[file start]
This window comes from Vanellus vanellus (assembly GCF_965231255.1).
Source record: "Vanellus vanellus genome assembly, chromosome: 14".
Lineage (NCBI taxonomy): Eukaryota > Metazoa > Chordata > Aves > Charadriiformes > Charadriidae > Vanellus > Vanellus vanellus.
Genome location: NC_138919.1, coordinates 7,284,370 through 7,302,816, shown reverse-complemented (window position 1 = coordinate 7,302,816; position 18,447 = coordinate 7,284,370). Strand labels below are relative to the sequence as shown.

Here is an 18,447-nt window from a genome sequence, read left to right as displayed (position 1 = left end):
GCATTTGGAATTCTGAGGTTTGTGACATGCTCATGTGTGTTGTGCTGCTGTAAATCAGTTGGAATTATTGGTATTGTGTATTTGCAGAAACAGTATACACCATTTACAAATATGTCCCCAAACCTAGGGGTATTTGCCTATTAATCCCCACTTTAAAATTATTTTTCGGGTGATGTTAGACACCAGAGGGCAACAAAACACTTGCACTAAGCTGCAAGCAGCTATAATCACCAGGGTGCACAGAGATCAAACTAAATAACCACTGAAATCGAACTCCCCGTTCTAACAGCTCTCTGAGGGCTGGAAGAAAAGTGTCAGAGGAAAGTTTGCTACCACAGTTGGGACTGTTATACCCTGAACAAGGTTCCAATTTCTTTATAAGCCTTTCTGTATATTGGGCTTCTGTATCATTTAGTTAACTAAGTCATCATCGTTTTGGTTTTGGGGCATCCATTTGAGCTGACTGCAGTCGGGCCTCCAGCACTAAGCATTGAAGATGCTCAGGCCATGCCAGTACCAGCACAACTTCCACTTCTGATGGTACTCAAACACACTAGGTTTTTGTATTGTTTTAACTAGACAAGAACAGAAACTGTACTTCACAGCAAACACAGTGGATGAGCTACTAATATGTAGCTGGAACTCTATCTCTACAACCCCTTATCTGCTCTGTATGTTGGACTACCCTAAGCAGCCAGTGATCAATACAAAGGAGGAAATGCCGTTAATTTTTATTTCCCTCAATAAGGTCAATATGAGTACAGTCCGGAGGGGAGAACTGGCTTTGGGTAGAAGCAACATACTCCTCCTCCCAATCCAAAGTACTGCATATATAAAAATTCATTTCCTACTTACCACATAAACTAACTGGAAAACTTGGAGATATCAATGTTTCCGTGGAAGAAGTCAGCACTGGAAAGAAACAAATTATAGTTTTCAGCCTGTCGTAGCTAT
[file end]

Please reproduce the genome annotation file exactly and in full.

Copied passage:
This window comes from Vanellus vanellus (assembly GCF_965231255.1).
Source record: "Vanellus vanellus genome assembly, chromosome: 14".
Lineage (NCBI taxonomy): Eukaryota > Metazoa > Chordata > Aves > Charadriiformes > Charadriidae > Vanellus > Vanellus vanellus.
Genome location: NC_138919.1, coordinates 7,284,370 through 7,302,816, shown reverse-complemented (window position 1 = coordinate 7,302,816; position 18,447 = coordinate 7,284,370). Strand labels below are relative to the sequence as shown.

Here is an 18,447-nt window from a genome sequence, read left to right as displayed (position 1 = left end):
GCATTTGGAATTCTGAGGTTTGTGACATGCTCATGTGTGTTGTGCTGCTGTAAATCAGTTGGAATTATTGGTATTGTGTATTTGCAGAAACAGTATACACCATTTACAAATATGTCCCCAAACCTAGGGGTATTTGCCTATTAATCCCCACTTTAAAATTATTTTTCGGGTGATGTTAGACACCAGAGGGCAACAAAACACTTGCACTAAGCTGCAAGCAGCTATAATCACCAGGGTGCACAGAGATCAAACTAAATAACCACTGAAATCGAACTCCCCGTTCTAACAGCTCTCTGAGGGCTGGAAGAAAAGTGTCAGAGGAAAGTTTGCTACCACAGTTGGGACTGTTATACCCTGAACAAGGTTCCAATTTCTTTATAAGCCTTTCTGTATATTGGGCTTCTGTATCATTTAGTTAACTAAGTCATCATCGTTTTGGTTTTGGGGCATCCATTTGAGCTGACTGCAGTCGGGCCTCCAGCACTAAGCATTGAAGATGCTCAGGCCATGCCAGTACCAGCACAACTTCCACTTCTGATGGTACTCAAACACACTAGGTTTTTGTATTGTTTTAACTAGACAAGAACAGAAACTGTACTTCACAGCAAACACAGTGGATGAGCTACTAATATGTAGCTGGAACTCTATCTCTACAACCCCTTATCTGCTCTGTATGTTGGACTACCCTAAGCAGCCAGTGATCAATACAAAGGAGGAAATGCCGTTAATTTTTATTTCCCTCAATAAGGTCAATATGAGTACAGTCCGGAGGGGAGAACTGGCTTTGGGTAGAAGCAACATACTCCTCCTCCCAATCCAAAGTACTGCATATATAAAAATTCATTTCCTACTTACCACATAAACTAACTGGAAAACTTGGAGATATCAATGTTTCCGTGGAAGAAGTCAGCACTGGAAAGAAACAAATTATAGTTTTCAGCCTGTCGTAGCTAT